Our program director in US was a Dutch. I remember every time he stop by the lunch room during the lunch time, he would say 'Bon Appétit'. Next time if I invited him for dinner, I should say 'eet smakelijk'. Here is some more eating manner I learned from the same source. This doesn't seem to be consistent with their talking habit. They are very straightforward in conversation.

Washing hands before eating, being on time to the table, and starting to eat at the same moment is important. It is impolite to begin eating before others. A parent or host often indicates when to eat, usually by saying 'eet smakelijk' (pronounces ATE smahk-A-lick), which literally means 'Eat deliciously' but is used in the same as Bon Appétit (enjoy the meal.) It is proper to keep hands above the table (rather than in the lap) but not to rest elbows on the table. The Dutch use the continental style of eating, with the fork on the left and the knife remaining on the right. Forks are not used to eat dessert; small spoons are provided. One does not leave the table until all have finished eating.

Monday, September 24, 2007

Kinderboerderij and Community gardens

Most kids grown up in urban areas have seen cows, sheep, hens and the alike only in a book or on TV. Yet in most Dutch towns you can find the so called Kinderboerderij where children will be able to see, pat and even feed animals, and it is free.

We heard about this from the couple from US with a two year old girl. We then roamed around the city, and found some animals in a fenced area in a weekend several weeks before. There were no other visitors other than two of us. It was located inside a mental hospital, so we thought that was a place for people with mental problems to relax. Over there, we even saw three kangaroos. That was not the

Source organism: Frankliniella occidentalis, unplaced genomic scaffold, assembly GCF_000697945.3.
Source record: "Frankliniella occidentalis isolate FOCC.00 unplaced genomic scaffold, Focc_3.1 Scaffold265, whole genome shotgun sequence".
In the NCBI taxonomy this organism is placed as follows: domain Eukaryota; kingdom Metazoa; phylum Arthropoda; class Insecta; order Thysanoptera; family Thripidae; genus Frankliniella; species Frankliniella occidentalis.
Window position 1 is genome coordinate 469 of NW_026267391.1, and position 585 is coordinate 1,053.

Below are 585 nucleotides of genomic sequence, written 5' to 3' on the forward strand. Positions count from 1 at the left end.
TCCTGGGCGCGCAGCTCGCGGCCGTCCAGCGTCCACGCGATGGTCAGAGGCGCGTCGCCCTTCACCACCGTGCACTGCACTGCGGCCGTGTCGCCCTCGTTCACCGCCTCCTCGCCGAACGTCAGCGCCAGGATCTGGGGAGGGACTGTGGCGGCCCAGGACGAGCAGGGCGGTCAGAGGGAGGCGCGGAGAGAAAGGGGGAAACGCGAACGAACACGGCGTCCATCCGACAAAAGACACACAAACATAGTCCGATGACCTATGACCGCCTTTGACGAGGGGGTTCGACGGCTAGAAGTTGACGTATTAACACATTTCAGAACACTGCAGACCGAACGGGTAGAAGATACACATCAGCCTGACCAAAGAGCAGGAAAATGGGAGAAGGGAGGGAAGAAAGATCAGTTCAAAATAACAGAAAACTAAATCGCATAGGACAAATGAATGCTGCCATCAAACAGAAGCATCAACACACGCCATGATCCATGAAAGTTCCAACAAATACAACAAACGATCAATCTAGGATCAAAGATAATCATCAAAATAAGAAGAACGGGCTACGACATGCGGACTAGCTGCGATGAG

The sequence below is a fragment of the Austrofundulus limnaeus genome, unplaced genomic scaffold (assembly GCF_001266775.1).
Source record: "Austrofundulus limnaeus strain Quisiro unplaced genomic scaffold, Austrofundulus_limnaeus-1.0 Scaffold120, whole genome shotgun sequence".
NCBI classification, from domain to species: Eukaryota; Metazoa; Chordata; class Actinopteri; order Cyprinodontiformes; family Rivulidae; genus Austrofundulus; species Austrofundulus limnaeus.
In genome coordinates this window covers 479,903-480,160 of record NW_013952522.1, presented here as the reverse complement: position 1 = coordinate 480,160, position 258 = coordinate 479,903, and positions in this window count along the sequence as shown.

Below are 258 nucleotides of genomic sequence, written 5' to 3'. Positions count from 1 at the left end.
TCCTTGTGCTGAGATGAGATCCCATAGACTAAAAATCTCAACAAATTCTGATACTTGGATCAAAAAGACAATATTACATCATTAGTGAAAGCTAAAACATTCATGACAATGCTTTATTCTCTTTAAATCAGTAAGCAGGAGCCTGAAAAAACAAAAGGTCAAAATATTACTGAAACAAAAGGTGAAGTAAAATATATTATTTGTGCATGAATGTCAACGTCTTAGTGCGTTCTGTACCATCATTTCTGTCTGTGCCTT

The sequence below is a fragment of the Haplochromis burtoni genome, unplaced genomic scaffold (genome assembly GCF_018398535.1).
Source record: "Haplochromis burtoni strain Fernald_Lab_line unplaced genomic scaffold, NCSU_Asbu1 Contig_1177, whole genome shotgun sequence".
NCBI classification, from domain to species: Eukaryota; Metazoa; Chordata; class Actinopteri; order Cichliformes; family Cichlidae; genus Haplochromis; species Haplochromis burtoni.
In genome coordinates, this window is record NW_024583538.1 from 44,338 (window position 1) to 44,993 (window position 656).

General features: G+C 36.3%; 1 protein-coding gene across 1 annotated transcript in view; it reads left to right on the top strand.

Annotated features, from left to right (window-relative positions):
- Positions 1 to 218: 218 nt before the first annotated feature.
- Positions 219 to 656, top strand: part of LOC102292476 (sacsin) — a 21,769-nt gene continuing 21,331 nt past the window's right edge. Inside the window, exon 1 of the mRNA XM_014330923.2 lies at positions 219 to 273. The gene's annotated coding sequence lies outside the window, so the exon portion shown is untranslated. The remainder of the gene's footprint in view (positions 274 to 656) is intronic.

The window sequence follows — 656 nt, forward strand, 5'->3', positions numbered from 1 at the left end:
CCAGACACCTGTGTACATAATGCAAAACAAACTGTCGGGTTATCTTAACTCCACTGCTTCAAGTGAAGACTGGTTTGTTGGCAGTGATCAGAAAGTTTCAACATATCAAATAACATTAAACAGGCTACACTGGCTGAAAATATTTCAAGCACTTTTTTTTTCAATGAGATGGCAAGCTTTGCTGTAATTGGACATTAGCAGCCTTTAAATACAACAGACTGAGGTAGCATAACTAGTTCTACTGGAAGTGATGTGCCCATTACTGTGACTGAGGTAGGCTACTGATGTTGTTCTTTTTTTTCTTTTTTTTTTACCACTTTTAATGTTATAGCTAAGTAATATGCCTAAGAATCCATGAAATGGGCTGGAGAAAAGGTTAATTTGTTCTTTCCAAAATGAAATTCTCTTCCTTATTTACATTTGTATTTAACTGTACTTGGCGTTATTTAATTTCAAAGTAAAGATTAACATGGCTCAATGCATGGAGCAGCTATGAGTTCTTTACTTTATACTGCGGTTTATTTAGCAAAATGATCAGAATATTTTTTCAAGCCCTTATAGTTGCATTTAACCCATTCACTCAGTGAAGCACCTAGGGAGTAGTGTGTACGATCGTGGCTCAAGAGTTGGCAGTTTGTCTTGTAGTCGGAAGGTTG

Kinderboerderij. It shows that a pet really makes psychological benefits to human beings.

Finally last weekend, we found out the place. It was close to the Delft hout, which literally means Delt Wood, a big park around an artificial lake, surrounding by three rings of trails: one for pedestrians, one for horse riders, and one for bikes. The lake is quite big with trees surrounding all around. There was a piece of land covered with sand sand forming a small area of beach. I spotted a couple sun-bathing, and later found out there was a small nudist area around the lake. I have to admit that Dutch people are full of imaginations. They can make everything possible close to their home. That might be the reason why Dutch designers are so popular in the world.

There are also many community gardens close by. It is a little similar to the community gardens in US, but the piece of land you lease is much bigger. Many people built a little one room cabin in their land. However, there was no water electricity or drainage in the land. Only a drinkable water tap shared by many pieces of land. When people come to enjoy their outdoor farming, they can at least have some clean water for their thirsty.

The rest of the place are full of flowers or vegetables. Some are well maintained, and some you could see the owner hasn't come for a while. We have formed the habit to ask, otherwise we couldn't even figure out what it is. One retired couple told us, they owned this at a cost of around 350 euro for a year. They would spend at least one hour every day over there in the garden. In their small green house, they grow some tomatoes and some orange color fruits I have never seen before. We tasted and it might be belong to the same kind as pomegranate but much softer. The guy was consultant now working in helping Indonesia government in water management in the city. We were offered with some apples from their garden. It was for baking and we later made apple juice from it. I can still remember the sourness when I am writing about it now. It is bio-natur (organic)!

I have been wondering why people in the Netherlands rarely grow vegetables in their garden but mostly flowers. I got a not very satisfied answer, touching the point but still not convincing. Half of the land in the Netherlands are mostly claimed from the sea water, and not fertile for vegetations. So farming becomes the most reasonable agriculture when grass is well grown with the help of plenty of rain water. Today
approximately 60% of agricultural land in the Netherlands is used by dairy farmers, and there are around 1.4 million diary cows.

The fun of